Wiki article on this topic: Hops are the flowers of the hop plant Humulus lupulus. They are used primarily as a bittering, flavouring, and stability agent in beer, to which, in addition to bitterness, they impart floral, fruity, or citrus flavours and aromas. Hops are also used for various purposes in other beverages and herbal medicine. The hop plant is a vigorous, climbing, herbaceous perennial, usually trained to grow up strings in a field called a hopfield, hop garden , or hop yard when grown commercially. Many different varieties of hops are grown by farmers around the world, with different types used for particular styles of beer.
The first documented use of hops in beer is from the 9th century, though Hildegard of Bingen, 300 years later, is often cited as the earliest documented source. Before this period, brewers used a "gruit", composed of a wide variety of bitter herbs and flowers, including dandelion, burdock root, marigold, horehound , ground ivy, and heather. Early documents include mention of a hop garden in the will of Charlemagne's father, Pepin III.
Hops are also used in brewing for their antibacterial effect over less desirable microorganisms and for purported benefits including balancing the sweetness of the malt with bitterness and a variety of flavours and aromas. Historically, traditional herb combinations for beers were believed to have been abandoned when beers made with hops were noticed to be less prone to spoilage.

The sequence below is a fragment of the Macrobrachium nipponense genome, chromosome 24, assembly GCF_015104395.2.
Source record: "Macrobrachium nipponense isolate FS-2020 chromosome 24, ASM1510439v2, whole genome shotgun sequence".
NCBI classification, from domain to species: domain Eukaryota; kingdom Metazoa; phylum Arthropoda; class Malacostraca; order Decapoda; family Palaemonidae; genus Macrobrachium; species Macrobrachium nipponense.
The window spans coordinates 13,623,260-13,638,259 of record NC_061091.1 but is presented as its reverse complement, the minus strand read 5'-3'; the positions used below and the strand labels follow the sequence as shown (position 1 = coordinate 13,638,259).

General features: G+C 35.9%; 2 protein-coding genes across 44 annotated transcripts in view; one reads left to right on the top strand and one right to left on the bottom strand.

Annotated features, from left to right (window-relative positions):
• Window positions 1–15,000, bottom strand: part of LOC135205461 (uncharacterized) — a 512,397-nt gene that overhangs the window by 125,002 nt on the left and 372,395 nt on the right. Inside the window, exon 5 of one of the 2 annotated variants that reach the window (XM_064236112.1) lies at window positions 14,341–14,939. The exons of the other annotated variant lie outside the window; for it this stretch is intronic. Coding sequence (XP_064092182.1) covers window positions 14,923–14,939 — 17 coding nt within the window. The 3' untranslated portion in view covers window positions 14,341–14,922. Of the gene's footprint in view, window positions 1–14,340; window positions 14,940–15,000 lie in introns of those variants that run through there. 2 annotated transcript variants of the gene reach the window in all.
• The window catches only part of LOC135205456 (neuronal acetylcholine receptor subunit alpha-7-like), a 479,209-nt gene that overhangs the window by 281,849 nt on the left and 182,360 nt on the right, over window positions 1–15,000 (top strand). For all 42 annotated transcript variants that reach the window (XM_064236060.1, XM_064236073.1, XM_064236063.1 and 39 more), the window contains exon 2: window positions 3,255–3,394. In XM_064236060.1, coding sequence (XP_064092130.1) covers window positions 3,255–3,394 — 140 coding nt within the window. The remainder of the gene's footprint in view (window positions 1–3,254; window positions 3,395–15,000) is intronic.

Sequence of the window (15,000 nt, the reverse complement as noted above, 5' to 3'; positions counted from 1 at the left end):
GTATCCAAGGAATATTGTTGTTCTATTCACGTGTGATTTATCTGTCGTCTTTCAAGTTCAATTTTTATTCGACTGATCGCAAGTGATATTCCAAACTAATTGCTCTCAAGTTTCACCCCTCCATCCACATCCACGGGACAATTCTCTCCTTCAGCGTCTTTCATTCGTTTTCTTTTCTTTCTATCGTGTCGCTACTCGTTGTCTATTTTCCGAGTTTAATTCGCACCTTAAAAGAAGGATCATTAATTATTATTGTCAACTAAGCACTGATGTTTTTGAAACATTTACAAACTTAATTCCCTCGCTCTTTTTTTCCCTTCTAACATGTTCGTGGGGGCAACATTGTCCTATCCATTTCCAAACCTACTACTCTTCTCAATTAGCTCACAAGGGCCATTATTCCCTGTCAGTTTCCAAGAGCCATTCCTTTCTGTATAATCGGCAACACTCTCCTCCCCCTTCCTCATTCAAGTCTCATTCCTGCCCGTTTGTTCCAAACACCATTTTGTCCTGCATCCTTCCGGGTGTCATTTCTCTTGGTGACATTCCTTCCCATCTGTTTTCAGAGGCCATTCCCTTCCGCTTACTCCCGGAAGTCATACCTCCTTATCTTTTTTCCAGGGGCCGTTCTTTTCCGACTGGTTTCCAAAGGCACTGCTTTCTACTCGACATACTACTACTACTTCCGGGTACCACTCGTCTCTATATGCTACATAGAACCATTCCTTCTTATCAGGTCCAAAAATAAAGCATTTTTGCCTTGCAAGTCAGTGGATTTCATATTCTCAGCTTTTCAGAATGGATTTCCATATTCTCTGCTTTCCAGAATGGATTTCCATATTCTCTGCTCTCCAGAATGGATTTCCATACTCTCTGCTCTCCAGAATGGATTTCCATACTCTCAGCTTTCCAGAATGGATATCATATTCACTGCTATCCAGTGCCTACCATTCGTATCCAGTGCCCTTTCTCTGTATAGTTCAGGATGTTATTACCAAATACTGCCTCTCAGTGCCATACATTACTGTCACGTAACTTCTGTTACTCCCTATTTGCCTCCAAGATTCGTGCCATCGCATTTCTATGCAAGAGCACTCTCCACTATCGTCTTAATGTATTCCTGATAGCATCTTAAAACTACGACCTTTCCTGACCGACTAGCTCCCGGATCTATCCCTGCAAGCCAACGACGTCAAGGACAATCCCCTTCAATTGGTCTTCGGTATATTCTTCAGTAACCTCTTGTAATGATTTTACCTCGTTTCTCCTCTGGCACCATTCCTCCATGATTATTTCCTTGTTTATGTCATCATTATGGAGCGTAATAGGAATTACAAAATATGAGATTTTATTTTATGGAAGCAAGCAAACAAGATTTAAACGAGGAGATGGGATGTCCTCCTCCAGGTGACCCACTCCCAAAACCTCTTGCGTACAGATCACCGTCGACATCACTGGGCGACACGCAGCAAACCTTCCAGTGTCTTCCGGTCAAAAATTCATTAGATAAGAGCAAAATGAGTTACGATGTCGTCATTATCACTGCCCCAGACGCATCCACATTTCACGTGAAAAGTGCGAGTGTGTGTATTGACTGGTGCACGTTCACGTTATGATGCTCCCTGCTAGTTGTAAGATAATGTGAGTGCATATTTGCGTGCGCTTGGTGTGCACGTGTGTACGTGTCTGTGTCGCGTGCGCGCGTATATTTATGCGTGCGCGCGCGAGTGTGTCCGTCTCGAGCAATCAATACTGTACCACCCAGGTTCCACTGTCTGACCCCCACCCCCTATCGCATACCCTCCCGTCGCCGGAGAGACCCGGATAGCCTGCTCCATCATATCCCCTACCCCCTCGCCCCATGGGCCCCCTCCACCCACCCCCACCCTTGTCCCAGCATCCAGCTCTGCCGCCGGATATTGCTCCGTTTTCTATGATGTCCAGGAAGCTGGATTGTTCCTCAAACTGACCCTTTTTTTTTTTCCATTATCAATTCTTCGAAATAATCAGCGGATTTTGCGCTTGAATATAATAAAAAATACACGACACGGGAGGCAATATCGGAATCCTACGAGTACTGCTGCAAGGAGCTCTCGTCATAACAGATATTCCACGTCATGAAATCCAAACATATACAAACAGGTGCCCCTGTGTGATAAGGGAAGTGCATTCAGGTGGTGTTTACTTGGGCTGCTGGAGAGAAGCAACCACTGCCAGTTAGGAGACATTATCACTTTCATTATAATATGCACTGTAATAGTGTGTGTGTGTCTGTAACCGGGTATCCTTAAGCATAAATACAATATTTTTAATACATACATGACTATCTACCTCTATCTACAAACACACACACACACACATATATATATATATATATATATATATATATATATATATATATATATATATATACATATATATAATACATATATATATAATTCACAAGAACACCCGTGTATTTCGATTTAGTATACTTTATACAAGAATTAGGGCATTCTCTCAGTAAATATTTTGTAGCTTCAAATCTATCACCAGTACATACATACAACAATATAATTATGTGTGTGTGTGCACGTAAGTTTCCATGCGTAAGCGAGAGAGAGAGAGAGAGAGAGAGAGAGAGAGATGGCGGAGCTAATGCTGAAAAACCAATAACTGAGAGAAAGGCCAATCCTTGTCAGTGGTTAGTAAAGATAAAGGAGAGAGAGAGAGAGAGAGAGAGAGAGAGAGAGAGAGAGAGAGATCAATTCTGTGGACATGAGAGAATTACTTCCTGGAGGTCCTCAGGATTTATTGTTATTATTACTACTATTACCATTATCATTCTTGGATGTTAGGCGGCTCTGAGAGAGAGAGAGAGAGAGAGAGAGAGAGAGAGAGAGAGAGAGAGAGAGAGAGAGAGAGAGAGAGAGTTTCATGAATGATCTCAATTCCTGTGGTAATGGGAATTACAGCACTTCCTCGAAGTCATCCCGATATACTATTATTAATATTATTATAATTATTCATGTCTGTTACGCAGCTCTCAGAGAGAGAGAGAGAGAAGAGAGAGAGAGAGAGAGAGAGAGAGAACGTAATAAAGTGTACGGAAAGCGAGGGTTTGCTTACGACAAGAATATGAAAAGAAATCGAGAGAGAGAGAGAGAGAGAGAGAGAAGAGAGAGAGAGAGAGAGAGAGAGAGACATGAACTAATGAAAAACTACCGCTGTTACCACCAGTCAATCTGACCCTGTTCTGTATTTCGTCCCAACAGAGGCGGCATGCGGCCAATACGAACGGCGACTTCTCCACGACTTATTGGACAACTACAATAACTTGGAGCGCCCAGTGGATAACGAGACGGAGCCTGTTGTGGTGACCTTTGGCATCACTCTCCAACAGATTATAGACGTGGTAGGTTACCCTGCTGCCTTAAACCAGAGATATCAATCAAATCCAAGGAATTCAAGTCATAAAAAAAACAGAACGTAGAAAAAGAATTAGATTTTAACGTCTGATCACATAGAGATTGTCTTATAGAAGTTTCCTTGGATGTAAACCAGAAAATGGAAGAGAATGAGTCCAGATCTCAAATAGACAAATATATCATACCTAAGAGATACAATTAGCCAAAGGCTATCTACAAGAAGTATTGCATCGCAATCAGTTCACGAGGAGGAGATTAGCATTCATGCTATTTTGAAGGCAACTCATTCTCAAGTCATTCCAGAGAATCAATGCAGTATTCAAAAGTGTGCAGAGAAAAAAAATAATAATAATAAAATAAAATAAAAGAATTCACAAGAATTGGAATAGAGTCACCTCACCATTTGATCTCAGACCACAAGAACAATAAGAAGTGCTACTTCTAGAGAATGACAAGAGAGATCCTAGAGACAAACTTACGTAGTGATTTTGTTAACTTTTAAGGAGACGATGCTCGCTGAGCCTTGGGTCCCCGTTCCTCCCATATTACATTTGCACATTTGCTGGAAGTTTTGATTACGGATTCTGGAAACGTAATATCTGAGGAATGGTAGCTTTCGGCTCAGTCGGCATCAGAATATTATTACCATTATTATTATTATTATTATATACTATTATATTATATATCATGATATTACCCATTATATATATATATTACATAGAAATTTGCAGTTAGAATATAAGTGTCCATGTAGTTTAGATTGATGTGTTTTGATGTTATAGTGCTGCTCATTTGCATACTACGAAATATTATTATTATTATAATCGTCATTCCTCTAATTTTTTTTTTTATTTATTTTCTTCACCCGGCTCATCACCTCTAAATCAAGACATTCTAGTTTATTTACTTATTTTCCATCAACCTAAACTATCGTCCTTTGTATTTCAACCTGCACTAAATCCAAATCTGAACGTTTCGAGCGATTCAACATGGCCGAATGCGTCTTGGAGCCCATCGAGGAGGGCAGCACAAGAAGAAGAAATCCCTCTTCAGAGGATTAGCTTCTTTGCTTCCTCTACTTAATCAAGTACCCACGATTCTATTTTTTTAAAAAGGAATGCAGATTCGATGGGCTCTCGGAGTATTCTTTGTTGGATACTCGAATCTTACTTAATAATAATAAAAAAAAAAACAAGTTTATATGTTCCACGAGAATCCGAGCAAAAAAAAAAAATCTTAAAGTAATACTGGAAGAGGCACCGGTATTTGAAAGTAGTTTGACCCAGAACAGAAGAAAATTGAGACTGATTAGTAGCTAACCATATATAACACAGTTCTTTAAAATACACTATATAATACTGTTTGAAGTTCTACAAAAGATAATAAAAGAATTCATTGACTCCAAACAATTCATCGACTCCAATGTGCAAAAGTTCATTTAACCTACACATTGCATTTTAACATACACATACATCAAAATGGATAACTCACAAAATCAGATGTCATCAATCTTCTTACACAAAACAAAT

The first documented hop cultivation was in 736, in the Hallertau region of present-day Germany, although the first mention of the use of hops in brewing in that country was 1079. However, in a will of Pepin the Short, the father of Charlemagne, hop gardens were left to the Cloister of Saint-Denis in 768. Not until the 13th century did hops begin to start threatening the use of gruit for flavouring. Gruit was used when the nobility levied taxes on hops. Whichever was taxed made the brewer then quickly switch to the other. In Britain, hopped beer was first imported from Holland around 1400, yet hops were condemned as late as 1519 as a "wicked and pernicious weed". In 1471, Norwich, England, banned use of the plant in the brewing of ale.